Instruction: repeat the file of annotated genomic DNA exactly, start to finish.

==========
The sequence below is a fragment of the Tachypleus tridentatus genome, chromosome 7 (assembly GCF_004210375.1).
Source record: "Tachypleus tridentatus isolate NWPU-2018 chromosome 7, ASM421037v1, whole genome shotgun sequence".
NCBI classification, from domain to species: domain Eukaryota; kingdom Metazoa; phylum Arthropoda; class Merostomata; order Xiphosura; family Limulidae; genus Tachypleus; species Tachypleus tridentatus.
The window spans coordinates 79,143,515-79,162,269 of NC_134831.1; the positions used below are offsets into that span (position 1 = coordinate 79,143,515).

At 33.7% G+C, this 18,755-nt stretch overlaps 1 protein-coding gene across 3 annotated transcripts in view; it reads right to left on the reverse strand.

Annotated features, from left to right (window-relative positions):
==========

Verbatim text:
The sequence below is a fragment of the Tachypleus tridentatus genome, chromosome 7 (assembly GCF_004210375.1).
Source record: "Tachypleus tridentatus isolate NWPU-2018 chromosome 7, ASM421037v1, whole genome shotgun sequence".
NCBI classification, from domain to species: domain Eukaryota; kingdom Metazoa; phylum Arthropoda; class Merostomata; order Xiphosura; family Limulidae; genus Tachypleus; species Tachypleus tridentatus.
The window spans coordinates 79,143,515-79,162,269 of NC_134831.1; the positions used below are offsets into that span (position 1 = coordinate 79,143,515).

At 33.7% G+C, this 18,755-nt stretch overlaps 1 protein-coding gene across 3 annotated transcripts in view; it reads right to left on the reverse strand.

Annotated features, from left to right (window-relative positions):